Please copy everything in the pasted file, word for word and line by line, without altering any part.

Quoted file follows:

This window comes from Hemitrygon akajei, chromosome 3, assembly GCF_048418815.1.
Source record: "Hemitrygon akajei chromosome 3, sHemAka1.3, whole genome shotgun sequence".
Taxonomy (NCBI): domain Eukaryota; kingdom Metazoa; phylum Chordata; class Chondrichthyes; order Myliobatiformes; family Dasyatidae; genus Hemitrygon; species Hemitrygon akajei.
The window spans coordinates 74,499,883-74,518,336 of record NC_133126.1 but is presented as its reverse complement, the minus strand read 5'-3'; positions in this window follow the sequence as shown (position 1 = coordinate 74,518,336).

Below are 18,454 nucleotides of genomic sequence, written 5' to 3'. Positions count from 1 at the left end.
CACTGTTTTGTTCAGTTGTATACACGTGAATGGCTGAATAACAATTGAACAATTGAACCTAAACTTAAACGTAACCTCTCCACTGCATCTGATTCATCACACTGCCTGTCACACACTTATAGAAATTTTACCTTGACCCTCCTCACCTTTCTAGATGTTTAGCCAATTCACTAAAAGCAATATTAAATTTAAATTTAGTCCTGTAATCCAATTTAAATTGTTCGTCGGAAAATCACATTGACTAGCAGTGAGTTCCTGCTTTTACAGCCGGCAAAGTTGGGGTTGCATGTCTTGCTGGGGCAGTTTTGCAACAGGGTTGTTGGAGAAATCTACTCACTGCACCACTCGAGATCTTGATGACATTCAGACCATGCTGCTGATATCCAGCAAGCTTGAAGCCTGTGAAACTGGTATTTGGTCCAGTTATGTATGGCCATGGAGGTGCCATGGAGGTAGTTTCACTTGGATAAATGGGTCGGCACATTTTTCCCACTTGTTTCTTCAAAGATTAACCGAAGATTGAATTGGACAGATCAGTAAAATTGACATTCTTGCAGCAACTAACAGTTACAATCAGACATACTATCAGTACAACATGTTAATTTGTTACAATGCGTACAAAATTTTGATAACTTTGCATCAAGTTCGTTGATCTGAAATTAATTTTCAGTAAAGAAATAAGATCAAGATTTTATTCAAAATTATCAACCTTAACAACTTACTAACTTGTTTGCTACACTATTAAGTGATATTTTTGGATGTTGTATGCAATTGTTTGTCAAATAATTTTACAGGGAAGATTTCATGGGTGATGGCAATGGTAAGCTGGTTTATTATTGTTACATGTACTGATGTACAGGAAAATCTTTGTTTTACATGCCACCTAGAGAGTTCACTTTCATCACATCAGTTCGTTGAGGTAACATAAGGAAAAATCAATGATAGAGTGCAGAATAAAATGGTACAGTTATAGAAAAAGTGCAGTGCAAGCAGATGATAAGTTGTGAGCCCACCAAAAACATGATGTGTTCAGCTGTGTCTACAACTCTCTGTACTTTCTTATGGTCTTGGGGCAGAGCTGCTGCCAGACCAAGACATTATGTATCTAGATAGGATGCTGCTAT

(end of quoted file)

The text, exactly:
This window comes from Hemitrygon akajei, chromosome 3, assembly GCF_048418815.1.
Source record: "Hemitrygon akajei chromosome 3, sHemAka1.3, whole genome shotgun sequence".
Taxonomy (NCBI): domain Eukaryota; kingdom Metazoa; phylum Chordata; class Chondrichthyes; order Myliobatiformes; family Dasyatidae; genus Hemitrygon; species Hemitrygon akajei.
The window spans coordinates 74,499,883-74,518,336 of record NC_133126.1 but is presented as its reverse complement, the minus strand read 5'-3'; positions in this window follow the sequence as shown (position 1 = coordinate 74,518,336).

Below are 18,454 nucleotides of genomic sequence, written 5' to 3'. Positions count from 1 at the left end.
CACTGTTTTGTTCAGTTGTATACACGTGAATGGCTGAATAACAATTGAACAATTGAACCTAAACTTAAACGTAACCTCTCCACTGCATCTGATTCATCACACTGCCTGTCACACACTTATAGAAATTTTACCTTGACCCTCCTCACCTTTCTAGATGTTTAGCCAATTCACTAAAAGCAATATTAAATTTAAATTTAGTCCTGTAATCCAATTTAAATTGTTCGTCGGAAAATCACATTGACTAGCAGTGAGTTCCTGCTTTTACAGCCGGCAAAGTTGGGGTTGCATGTCTTGCTGGGGCAGTTTTGCAACAGGGTTGTTGGAGAAATCTACTCACTGCACCACTCGAGATCTTGATGACATTCAGACCATGCTGCTGATATCCAGCAAGCTTGAAGCCTGTGAAACTGGTATTTGGTCCAGTTATGTATGGCCATGGAGGTGCCATGGAGGTAGTTTCACTTGGATAAATGGGTCGGCACATTTTTCCCACTTGTTTCTTCAAAGATTAACCGAAGATTGAATTGGACAGATCAGTAAAATTGACATTCTTGCAGCAACTAACAGTTACAATCAGACATACTATCAGTACAACATGTTAATTTGTTACAATGCGTACAAAATTTTGATAACTTTGCATCAAGTTCGTTGATCTGAAATTAATTTTCAGTAAAGAAATAAGATCAAGATTTTATTCAAAATTATCAACCTTAACAACTTACTAACTTGTTTGCTACACTATTAAGTGATATTTTTGGATGTTGTATGCAATTGTTTGTCAAATAATTTTACAGGGAAGATTTCATGGGTGATGGCAATGGTAAGCTGGTTTATTATTGTTACATGTACTGATGTACAGGAAAATCTTTGTTTTACATGCCACCTAGAGAGTTCACTTTCATCACATCAGTTCGTTGAGGTAACATAAGGAAAAATCAATGATAGAGTGCAGAATAAAATGGTACAGTTATAGAAAAAGTGCAGTGCAAGCAGATGATAAGTTGTGAGCCCACCAAAAACATGATGTGTTCAGCTGTGTCTACAACTCTCTGTACTTTCTTATGGTCTTGGGGCAGAGCTGCTGCCAGACCAAGACATTATGTATCTAGATAGGATGCTGCTAT